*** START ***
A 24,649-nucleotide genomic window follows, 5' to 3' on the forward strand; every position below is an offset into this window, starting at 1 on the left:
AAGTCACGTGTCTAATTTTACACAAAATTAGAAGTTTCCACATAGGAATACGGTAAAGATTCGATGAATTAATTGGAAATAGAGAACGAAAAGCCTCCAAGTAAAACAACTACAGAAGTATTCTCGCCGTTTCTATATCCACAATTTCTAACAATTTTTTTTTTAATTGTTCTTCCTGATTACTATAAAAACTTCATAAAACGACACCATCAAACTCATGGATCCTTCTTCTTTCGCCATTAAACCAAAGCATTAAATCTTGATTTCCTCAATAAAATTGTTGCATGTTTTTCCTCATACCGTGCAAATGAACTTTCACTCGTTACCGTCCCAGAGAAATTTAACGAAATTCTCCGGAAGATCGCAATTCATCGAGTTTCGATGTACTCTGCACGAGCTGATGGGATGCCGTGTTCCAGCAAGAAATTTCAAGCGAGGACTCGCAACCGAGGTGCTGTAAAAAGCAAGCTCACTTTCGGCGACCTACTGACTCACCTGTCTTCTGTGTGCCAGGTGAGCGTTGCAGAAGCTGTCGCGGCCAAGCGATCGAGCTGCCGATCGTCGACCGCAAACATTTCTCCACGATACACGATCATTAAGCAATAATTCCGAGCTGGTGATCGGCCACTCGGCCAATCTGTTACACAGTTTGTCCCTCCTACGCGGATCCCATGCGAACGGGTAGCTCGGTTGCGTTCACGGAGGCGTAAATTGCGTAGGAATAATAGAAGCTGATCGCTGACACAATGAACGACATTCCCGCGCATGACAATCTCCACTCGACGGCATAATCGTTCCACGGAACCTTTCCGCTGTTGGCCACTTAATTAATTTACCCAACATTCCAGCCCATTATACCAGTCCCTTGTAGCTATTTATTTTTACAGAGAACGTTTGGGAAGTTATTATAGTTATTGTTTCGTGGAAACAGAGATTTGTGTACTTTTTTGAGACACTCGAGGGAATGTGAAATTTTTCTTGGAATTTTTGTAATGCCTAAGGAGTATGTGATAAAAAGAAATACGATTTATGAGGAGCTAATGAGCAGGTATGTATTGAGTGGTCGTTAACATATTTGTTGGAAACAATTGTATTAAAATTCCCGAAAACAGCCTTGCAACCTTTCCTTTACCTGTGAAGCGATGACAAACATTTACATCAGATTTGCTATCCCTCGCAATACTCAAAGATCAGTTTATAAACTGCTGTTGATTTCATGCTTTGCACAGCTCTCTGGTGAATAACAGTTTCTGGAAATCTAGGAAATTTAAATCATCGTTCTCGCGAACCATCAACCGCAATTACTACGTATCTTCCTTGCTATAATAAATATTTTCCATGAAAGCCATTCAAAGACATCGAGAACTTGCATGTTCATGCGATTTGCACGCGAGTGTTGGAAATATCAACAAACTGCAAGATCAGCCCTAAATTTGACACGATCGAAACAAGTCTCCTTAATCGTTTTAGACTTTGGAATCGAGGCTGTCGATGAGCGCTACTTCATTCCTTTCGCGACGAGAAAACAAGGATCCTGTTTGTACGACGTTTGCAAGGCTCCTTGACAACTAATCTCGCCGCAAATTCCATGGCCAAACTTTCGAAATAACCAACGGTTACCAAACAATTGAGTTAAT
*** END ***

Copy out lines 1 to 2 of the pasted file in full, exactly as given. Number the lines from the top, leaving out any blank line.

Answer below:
A 24,649-nucleotide genomic window follows, 5' to 3' on the forward strand; every position below is an offset into this window, starting at 1 on the left:
AAGTCACGTGTCTAATTTTACACAAAATTAGAAGTTTCCACATAGGAATACGGTAAAGATTCGATGAATTAATTGGAAATAGAGAACGAAAAGCCTCCAAGTAAAACAACTACAGAAGTATTCTCGCCGTTTCTATATCCACAATTTCTAACAATTTTTTTTTTAATTGTTCTTCCTGATTACTATAAAAACTTCATAAAACGACACCATCAAACTCATGGATCCTTCTTCTTTCGCCATTAAACCAAAGCATTAAATCTTGATTTCCTCAATAAAATTGTTGCATGTTTTTCCTCATACCGTGCAAATGAACTTTCACTCGTTACCGTCCCAGAGAAATTTAACGAAATTCTCCGGAAGATCGCAATTCATCGAGTTTCGATGTACTCTGCACGAGCTGATGGGATGCCGTGTTCCAGCAAGAAATTTCAAGCGAGGACTCGCAACCGAGGTGCTGTAAAAAGCAAGCTCACTTTCGGCGACCTACTGACTCACCTGTCTTCTGTGTGCCAGGTGAGCGTTGCAGAAGCTGTCGCGGCCAAGCGATCGAGCTGCCGATCGTCGACCGCAAACATTTCTCCACGATACACGATCATTAAGCAATAATTCCGAGCTGGTGATCGGCCACTCGGCCAATCTGTTACACAGTTTGTCCCTCCTACGCGGATCCCATGCGAACGGGTAGCTCGGTTGCGTTCACGGAGGCGTAAATTGCGTAGGAATAATAGAAGCTGATCGCTGACACAATGAACGACATTCCCGCGCATGACAATCTCCACTCGACGGCATAATCGTTCCACGGAACCTTTCCGCTGTTGGCCACTTAATTAATTTACCCAACATTCCAGCCCATTATACCAGTCCCTTGTAGCTATTTATTTTTACAGAGAACGTTTGGGAAGTTATTATAGTTATTGTTTCGTGGAAACAGAGATTTGTGTACTTTTTTGAGACACTCGAGGGAATGTGAAATTTTTCTTGGAATTTTTGTAATGCCTAAGGAGTATGTGATAAAAAGAAATACGATTTATGAGGAGCTAATGAGCAGGTATGTATTGAGTGGTCGTTAACATATTTGTTGGAAACAATTGTATTAAAATTCCCGAAAACAGCCTTGCAACCTTTCCTTTACCTGTGAAGCGATGACAAACATTTACATCAGATTTGCTATCCCTCGCAATACTCAAAGATCAGTTTATAAACTGCTGTTGATTTCATGCTTTGCACAGCTCTCTGGTGAATAACAGTTTCTGGAAATCTAGGAAATTTAAATCATCGTTCTCGCGAACCATCAACCGCAATTACTACGTATCTTCCTTGCTATAATAAATATTTTCCATGAAAGCCATTCAAAGACATCGAGAACTTGCATGTTCATGCGATTTGCACGCGAGTGTTGGAAATATCAACAAACTGCAAGATCAGCCCTAAATTTGACACGATCGAAACAAGTCTCCTTAATCGTTTTAGACTTTGGAATCGAGGCTGTCGATGAGCGCTACTTCATTCCTTTCGCGACGAGAAAACAAGGATCCTGTTTGTACGACGTTTGCAAGGCTCCTTGACAACTAATCTCGCCGCAAATTCCATGGCCAAACTTTCGAAATAACCAACGGTTACCAAACAATTGAGTTAAT